NPAC's Arbitration Review: Supreme Court on the effect of an Arbitration Clause arising out of an unstamped agreement

Bar & Bench June 17 2019
NPAC Arbitration Review

Bhavana Sunder and Alipak Banerjee

Recently, the Supreme Court of India has opined on the validity of an arbitration clause and the arbitral appointment made under such clause contained in an unstamped agreement.

More specifically, in case of Garware Wall Ropes v. Coastal Marine Constructions & Engineering Ltd., the decision of the Bombay High Court wherein an arbitrator was appointed pursuant to Section 11 of the Arbitration and Conciliation Act, 1996 (“Act”) was assailed before the Supreme Court, and has been set aside and remitted back to the Bombay High Court for a fresh determination. 

In an earlier judgment in SMS Tea Estates v. Chandmari Tea Co. P. Ltd., the Supreme Court had held that if an arbitration clause is contained in an unstamped agreement, the Judge would be required to impound the agreement and ensure that stamp duty and penalty (if any) are paid before proceeding with a Section 11 application. 

Subsequent to this judgment, in 2015, Section 11(6A) was introduced to the Act, which states that while appointing an arbitrator, courts should confine themselves to the examination of the existence of an arbitration agreement. Relying on the introduction of Section 11(6A), it was contended that the judge appointing an arbitrator should not impound the agreement for being insufficiently stamped, rather the arbitrator appointed pursuant to Section 11 may do so. 

The Supreme Court held that under the Indian Stamp Act, 1899 (“Stamp Act”), an agreement becomes an enforceable in law only when it is duly stamped. It further observed that an arbitration clause cannot be bifurcated entirely from the agreement it is contained in, as the Stamp Act applies to the entire agreement. Consequently, an arbitration clause would not ‘exist’ when the underlying agreement is not enforceable under law. Accordingly, the Court held that under Section 11 of the Act. it can impound an agreement if it is not stamped in accordance with the mandatory provisions of the Stamp Act. 

It was argued that such a measure was not practically feasible as the Act prescribes strict timelines for the appointment of arbitrator(s). Under Section 11(13) of the Act, an application for appointment of an arbitrator must be disposed of as expeditiously as possible, and in any event within a period of 60 days from the date of service of notice on the other party. The Supreme Court held that Section 11(13) must be harmoniously construed with Sections 33 and 34 of the Maharashtra Stamp Act, 1958 (which provide for impounding of unstamped instruments) and laid down the following mechanism where the underlying agreement is unstamped:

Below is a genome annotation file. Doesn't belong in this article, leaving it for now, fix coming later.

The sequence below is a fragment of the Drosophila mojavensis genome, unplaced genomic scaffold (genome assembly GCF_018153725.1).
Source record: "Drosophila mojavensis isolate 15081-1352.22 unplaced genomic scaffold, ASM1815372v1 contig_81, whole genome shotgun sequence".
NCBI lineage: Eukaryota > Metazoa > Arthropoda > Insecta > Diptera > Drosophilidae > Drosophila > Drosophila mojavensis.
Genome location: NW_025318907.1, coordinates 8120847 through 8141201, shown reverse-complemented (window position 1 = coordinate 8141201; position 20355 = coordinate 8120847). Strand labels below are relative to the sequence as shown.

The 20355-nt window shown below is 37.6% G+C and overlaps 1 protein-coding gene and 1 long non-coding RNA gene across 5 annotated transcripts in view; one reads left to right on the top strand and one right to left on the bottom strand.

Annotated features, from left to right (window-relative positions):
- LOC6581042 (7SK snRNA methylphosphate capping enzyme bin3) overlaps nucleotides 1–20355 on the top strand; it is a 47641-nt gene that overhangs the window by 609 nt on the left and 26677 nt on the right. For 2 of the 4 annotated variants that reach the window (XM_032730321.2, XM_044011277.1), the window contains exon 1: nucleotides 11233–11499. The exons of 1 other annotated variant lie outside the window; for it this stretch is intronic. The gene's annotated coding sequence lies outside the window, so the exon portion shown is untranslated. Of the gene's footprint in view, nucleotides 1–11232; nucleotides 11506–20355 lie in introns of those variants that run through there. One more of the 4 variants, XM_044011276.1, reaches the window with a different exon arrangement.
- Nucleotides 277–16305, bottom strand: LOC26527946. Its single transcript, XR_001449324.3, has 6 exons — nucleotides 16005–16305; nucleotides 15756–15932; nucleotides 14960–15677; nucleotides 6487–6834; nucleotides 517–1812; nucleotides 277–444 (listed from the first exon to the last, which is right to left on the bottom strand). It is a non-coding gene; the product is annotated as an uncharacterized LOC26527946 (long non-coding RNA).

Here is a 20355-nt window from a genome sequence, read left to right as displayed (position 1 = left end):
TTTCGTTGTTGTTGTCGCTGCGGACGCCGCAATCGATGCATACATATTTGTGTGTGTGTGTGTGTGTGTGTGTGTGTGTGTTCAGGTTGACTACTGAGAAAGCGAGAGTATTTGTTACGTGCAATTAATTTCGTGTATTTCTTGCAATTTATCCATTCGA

1. The High Court must impound the agreement upon which stamp duty has not been paid;
  2. The agreement should be handed over to the relevant authority under the Maharashtra Stamp Act, 1958, who will decide the issues relating to stamp duty and penalty (if any) as expeditiously as possible, and preferably within a period of 45 days from the date on which the authority receives the agreement; 
  3. As soon as stamp duty and penalty (if any) are paid, the parties can bring the instrument to the notice of the High Court which will proceed to expeditiously hear and dispose of the Section 11 application. 

Although this judgment of the Supreme Court attempts to ensure that the dual objectives of expeditious disposal of cases and revenue collection are met, it is unclear if such measures are sustainable. Practically, the procedure to impound an agreement and payment of stamp duty can take much longer than 45 days. Prescribing a 45-day timeline is ambitious but nevertheless, it remains to be seen whether the parties are able to meet this timeline.  

It is also pertinent to note the decision of the Supreme Court in State of West Bengal v. Associated Contractor, wherein it was held that the decision of the Chief Justice or his designate in a Section 11 application, not being the decision of the Supreme Court or the High Court, has no precedential value, being a decision of a judicial authority, which is not a court of record. Thus, it is unclear how courts approached under the other sections of the Act would deal with arbitration clauses contained in unstamped agreements. 

About the authors: Alipak is a Leader and senior member of the International Dispute Resolution and Litigation Practice at Nishith Desai Associates, and Bhavana Sunder is a member of the practice. 

Members of the Nani Palkivala Arbitration Arbitration Centre (NPAC) will be writing a weekly column for Bar & Bench analyzing the latest developments on the law of arbitration.

 

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